2652 posts in 4041 days


#4 posted 09-20-2020 10:43 PM

And the 2×6’s give more space for insulation.

View gmc's profile

gmc

75 posts in 3404 days


#5 posted 09-21-2020 11:05 AM

The cost difference isn’t worth thinking about. It was $900 dollars more for my 2500sq ft house.

-- Gary, Central Illinois

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Robert

4747 posts in 2728 days


#6 posted 09-21-2020 01:36 PM



The cost difference isn t worth thinking about. It was $900 dollars more for my 2500sq ft house.

- gmc

Have you checked lumber prices recently? That might not be true anymore.

2×4 walls are plenty strong enough.

-- Everything is a prototype thats why its one of a kind!!

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Madmark2

3104 posts in 1836 days


#7 posted 09-21-2020 01:42 PM

Lumber is dense & heavy. Use 2×6’s.

-- The hump with the stump and the pump!

View Axis39's profile

Axis39

549 posts in 845 days


#8 posted 09-21-2020 02:02 PM

Are you asking about the walls, or the floor/ceiling joists?

If it’s walls, 2×4s will hold just fine.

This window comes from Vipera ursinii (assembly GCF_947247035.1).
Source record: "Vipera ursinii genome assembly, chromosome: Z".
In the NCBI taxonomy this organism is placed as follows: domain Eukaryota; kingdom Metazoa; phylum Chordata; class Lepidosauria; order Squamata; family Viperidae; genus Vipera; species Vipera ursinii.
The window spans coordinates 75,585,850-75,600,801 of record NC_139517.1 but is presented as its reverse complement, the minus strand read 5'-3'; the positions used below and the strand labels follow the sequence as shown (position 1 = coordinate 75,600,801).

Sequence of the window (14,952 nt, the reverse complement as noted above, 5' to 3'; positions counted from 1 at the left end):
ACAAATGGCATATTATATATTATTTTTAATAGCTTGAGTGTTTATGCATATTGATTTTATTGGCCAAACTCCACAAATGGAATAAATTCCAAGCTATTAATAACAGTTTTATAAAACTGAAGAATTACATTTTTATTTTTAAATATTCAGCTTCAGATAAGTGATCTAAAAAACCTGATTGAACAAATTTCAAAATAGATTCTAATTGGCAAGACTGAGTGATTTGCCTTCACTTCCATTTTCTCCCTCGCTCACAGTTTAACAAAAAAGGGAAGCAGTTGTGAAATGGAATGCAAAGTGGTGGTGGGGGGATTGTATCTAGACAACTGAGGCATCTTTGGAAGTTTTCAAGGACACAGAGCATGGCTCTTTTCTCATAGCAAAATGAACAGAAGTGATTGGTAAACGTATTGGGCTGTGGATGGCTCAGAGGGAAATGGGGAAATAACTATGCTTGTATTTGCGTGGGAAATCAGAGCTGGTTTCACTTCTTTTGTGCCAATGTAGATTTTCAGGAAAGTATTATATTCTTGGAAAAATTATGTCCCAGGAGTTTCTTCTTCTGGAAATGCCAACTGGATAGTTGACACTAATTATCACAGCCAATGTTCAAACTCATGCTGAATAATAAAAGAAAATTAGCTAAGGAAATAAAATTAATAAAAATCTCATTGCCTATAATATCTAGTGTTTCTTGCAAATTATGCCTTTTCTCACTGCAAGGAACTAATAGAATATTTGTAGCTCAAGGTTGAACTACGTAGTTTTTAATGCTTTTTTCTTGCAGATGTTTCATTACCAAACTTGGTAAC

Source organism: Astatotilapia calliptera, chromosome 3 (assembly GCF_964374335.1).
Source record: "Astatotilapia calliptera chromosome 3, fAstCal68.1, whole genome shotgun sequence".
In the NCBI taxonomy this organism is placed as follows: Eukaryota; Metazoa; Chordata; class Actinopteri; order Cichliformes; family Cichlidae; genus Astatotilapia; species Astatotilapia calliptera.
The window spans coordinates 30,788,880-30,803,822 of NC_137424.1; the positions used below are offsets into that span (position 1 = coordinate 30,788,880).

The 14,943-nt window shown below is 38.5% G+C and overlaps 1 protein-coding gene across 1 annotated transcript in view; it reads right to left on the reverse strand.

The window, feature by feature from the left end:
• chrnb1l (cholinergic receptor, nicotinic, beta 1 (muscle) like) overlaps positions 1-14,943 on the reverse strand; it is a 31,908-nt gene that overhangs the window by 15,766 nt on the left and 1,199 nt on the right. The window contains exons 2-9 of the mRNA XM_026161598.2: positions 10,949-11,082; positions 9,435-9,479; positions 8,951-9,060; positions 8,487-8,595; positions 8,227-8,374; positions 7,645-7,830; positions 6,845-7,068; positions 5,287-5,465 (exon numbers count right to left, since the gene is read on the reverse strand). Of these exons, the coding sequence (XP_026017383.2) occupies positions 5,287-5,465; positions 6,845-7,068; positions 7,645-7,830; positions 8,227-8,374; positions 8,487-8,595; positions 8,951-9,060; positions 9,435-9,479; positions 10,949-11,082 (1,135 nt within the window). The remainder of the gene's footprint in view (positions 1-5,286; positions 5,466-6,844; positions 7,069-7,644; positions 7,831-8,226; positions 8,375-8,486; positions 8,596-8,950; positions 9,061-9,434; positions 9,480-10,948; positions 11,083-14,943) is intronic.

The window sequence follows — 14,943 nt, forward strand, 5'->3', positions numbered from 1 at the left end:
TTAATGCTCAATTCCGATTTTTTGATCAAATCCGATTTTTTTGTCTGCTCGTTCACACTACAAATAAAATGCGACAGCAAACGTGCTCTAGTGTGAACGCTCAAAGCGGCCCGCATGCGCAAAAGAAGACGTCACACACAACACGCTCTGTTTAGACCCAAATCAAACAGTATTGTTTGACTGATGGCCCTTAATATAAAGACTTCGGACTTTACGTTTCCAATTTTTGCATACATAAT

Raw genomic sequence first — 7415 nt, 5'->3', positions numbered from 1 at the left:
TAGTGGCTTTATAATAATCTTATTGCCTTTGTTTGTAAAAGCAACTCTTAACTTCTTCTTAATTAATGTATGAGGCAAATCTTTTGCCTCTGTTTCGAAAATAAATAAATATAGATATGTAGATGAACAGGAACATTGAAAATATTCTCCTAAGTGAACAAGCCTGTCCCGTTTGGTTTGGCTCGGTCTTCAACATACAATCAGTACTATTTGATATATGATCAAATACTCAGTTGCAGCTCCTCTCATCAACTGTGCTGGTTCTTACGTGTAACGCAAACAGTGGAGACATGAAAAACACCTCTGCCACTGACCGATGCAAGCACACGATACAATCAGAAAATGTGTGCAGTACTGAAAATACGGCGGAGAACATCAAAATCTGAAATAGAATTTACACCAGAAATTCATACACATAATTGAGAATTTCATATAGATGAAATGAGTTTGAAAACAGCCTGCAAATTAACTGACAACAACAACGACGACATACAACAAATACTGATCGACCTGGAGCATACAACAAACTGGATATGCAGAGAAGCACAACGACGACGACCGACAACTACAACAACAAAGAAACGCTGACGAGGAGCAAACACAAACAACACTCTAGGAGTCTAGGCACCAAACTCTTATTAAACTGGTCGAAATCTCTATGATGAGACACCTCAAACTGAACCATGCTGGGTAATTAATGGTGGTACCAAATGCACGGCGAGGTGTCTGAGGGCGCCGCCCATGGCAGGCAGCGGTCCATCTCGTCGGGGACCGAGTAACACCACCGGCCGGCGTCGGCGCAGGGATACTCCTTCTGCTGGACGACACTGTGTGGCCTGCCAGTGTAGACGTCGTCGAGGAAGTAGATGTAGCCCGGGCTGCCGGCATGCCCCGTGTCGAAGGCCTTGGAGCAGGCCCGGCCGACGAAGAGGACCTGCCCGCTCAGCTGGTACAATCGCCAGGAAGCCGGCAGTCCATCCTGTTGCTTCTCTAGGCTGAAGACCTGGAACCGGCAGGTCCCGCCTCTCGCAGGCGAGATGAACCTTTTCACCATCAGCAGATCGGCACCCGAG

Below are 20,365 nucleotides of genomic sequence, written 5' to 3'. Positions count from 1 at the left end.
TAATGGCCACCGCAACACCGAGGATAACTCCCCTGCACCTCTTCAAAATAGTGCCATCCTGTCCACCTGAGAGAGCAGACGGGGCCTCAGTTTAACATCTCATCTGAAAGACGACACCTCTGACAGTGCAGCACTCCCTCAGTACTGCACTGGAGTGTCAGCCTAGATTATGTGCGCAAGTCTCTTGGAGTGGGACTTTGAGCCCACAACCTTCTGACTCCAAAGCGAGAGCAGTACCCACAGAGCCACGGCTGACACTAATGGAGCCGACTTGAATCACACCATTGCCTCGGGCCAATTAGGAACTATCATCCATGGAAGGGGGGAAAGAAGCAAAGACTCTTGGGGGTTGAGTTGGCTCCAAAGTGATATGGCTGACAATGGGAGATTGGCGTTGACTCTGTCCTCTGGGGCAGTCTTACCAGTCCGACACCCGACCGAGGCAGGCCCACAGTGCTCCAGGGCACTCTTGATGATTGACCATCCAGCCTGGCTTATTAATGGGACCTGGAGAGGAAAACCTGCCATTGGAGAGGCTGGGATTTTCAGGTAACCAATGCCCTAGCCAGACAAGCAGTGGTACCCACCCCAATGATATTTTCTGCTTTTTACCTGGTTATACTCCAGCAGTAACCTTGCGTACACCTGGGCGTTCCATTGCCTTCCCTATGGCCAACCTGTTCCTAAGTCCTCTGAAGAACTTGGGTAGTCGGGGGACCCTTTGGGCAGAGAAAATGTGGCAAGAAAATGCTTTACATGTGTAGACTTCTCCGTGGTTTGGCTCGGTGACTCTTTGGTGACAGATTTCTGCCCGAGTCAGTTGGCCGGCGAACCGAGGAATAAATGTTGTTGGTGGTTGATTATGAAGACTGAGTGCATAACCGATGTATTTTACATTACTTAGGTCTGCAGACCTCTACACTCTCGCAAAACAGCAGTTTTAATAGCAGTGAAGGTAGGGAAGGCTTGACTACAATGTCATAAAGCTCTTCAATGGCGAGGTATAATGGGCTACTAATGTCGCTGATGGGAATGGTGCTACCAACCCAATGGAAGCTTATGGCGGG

If it’s joists, that’s a whole ‘nuther nut to crack and will require referencing some load/span tables to size properly.

-- John F. SoCal transplant, chewer uppper of good wood

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ibewjon

2652 posts in 4041 days


#9 posted 09-21-2020 02:35 PM

Compromise. Use 2×6 for the walls holding the floor above, and 2×4 for walls parallel the the joists.

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bondogaposis

6048 posts in 3599 days


#10 posted 09-21-2020 03:47 PM

2×4’s will be adequate for the walls, the real question should be, what is the span of the ceiling? The longer the span the wider the ceiling joists need to be.

-- Bondo Gaposis

View dan_fash's profile

dan_fash

65 posts in 4674 days


#11 posted 09-22-2020 04:34 AM

Thanks all. I think I’ll likely go 2×6 assuming cost is reasonable. I addressed the ceiling span and upper floor joists in the original post.

-- "If I find in myself a desire which no experience in this world can satisfy, the most logical explantion is that I was made for another world." -C.S. Lewis